I’ve taught four classes at CreativeLive and each time I’ve gotten questions about SEO which stands for Search Engine Optimization.
It’s basically how you rank when someone searches for you or businesses like you on a search engine such as Google.
Let’s say you’re a modern jewelry designer. If someone pulls up Google and searches for ‘modern sterling silver necklaces,’ your search engine ranking determines if she’ll see your shop listed on the first few pages of results.
People always want to know how to rank higher—how to be found when people search for keywords that relate to their businesses.
When I get questions on SEO, I always say the same thing:
I don’t pay much attention to SEO. I use two plug-ins to do the job for me: Scribe by Copyblogger (which is no longer available for purchase) and the All In One SEO Pack (which is a free plug-in with WordPress).
And, if I’m being honest, half the time, I don’t even plug in the necessary information for these plug-ins to work for me.
I know….bad blogger.
But here’s the thing: SEO doesn’t really impact my business much.
As long as people can find me when they search for my name or the name of my business, I’m good.
You might wonder why I don’t put much effort into SEO. Some might say that I’m losing out on lots of potential business, because I’m not trying to rank higher. I disagree.
My Top Three Reasons for Not Giving an Owl’s Hoot About SEO
1. It’s not how my most loyal customers find me.
If you’re a long-time reader of Blacksburg Belle or have bought from me more than once, you probably didn’t find me by searching for “marketing” or “productivity” or other keyword phrases on Google.
Through the years, I’ve realized that the people who stick with me don’t find me by accidentally landing on my website when they search for something on Google. Those people tend to read the blog post they came for and then leave.
As entrepreneurs, our greatest resource is time. If we waste it on stuff that doesn’t really help our businesses, we’re limiting our own success.
I know that only a tiny percent of my loyal blog readers and customers find me through SEO so why would I waste time on it when I could devote that same time to teaching another course at CreativeLive or answering interview questions for another blogger?
2. I don’t want to sound robotic.
We’ve all read blog posts that were written for SEO purposes and they sound kind of robotic. You see the same phrase being used over and over.
That’s not my style.
People aren’t going to stick around to read my blog posts and sign up for my emails if they don’t connect to my writing. And, I can’t write with personality when I’m focused on SEO.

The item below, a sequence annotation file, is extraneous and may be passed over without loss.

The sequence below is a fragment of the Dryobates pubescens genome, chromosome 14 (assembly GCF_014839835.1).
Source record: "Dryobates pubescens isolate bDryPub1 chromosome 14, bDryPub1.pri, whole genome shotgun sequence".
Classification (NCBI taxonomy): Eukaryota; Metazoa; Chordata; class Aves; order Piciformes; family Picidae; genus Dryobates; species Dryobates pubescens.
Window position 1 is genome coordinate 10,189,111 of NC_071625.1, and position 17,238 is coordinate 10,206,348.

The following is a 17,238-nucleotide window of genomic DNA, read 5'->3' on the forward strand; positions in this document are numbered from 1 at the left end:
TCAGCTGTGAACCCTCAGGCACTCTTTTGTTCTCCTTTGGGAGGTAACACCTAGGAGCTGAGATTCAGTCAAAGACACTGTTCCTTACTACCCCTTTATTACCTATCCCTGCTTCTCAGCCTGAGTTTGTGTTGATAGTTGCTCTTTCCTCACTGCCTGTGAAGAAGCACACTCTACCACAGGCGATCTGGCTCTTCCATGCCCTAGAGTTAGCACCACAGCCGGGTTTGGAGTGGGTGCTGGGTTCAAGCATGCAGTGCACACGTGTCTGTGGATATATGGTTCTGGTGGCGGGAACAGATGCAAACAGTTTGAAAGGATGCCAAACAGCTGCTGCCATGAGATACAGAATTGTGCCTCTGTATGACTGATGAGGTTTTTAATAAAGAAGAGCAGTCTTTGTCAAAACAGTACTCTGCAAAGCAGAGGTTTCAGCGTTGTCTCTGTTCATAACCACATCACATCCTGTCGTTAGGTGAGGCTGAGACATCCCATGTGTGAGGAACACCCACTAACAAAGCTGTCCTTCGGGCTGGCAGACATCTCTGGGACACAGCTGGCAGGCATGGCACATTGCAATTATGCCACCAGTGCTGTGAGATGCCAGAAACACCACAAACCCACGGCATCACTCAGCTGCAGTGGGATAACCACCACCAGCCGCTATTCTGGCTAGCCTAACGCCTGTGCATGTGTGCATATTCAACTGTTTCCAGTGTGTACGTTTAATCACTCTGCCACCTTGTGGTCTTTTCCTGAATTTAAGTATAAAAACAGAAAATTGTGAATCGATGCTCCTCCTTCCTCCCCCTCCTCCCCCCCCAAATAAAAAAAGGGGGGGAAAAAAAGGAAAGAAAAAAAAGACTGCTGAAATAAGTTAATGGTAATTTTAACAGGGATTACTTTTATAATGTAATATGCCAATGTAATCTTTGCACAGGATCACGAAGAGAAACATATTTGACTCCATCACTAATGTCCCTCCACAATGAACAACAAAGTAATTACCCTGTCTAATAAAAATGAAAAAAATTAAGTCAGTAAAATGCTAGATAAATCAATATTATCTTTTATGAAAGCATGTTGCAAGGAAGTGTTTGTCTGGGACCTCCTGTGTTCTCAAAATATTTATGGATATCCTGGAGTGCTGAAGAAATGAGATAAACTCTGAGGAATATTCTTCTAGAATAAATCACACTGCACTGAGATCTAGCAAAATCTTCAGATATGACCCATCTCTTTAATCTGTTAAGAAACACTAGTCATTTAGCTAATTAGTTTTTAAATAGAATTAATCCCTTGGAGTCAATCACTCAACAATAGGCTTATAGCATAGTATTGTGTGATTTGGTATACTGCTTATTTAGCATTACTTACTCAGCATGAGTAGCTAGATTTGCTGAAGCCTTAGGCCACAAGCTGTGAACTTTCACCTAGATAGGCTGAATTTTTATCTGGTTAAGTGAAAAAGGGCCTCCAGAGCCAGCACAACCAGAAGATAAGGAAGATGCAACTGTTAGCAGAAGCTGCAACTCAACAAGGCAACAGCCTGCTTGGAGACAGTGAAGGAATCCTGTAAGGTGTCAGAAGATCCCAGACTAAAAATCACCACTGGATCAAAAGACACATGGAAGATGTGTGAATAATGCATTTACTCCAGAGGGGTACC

When people buy from me, it’s usually because they find me through one of the avenues I mentioned previously and then they spend lots of time reading my past blog posts.
I can’t tell you how many emails I’ve received from readers who say something like, “I just spent the past eight hours reading all of your blog posts and taking over twenty pages of notes. I needed even more so I just bought your _____________.”
Those people wouldn’t enjoy my blog posts as much if I were so focused on SEO instead of personality and they probably wouldn’t get sucked into my blog for hours upon hours.
Also, hiring a business consultant is very personal. If I want my business to be successful, I need to do a really good job of sharing my strengths and showing potential clients who I am and how I can help them.
The majority of people who come to my site from search engines aren’t going to be the right fit. But, if someone watches my online course for five hours and then checks out my website and signs up for my emails, she’s probably the exact right fit.
3. My keywords and phrases are highly competitive.
The topics that I help people with (marketing, productivity, blogging) have so much competition that I don’t want to play the ‘what can I do to squirrel my way to the top’ game. It’s not worth my time and even if I tried, I’ll probably never beat out the biggest names vying for the top listings.
Who Should Join the ‘I-Don’t-Care-About-SEO’ Bandwagon
If you’re a service-based business like me or a product-based business with a ton of competition, SEO probably won’t do much for your business.
I recently worked with a jewelry designer who used to make a living from people finding her when searching the web, but in the past few years, the competition has grown so much that SEO no longer does much for her business.
Email marketing, social media, interviews and features will be much more effective in getting the right people on your website and getting them to buy.
This doesn’t mean that you shouldn’t put in a little effort when it comes to SEO, but a plug-in or two could do the trick for you.
Who Should Focus Marketing Time on SEO
SEO isn’t evil. And, even though it doesn’t do much for my business, it might for yours.
If your business is location-based (like a wedding photographer in the Orlando area) or is a very specific niche product-based business (like handmade ceramic animal planters), you should pay attention to SEO.
If you’re a wedding photographer in Orlando, you want people to see your website pop up when they search for “wedding photographer in Orlando” or else you’re going to lose out on a lot of business.
These types of businesses need to learn how to use SEO to get their businesses in front of potential customers.
Interested In Learning More?
If you’re interested in learning more about SEO, I’m not the person to help you. But, I can research, so I’ve compiled some resources that will get you started.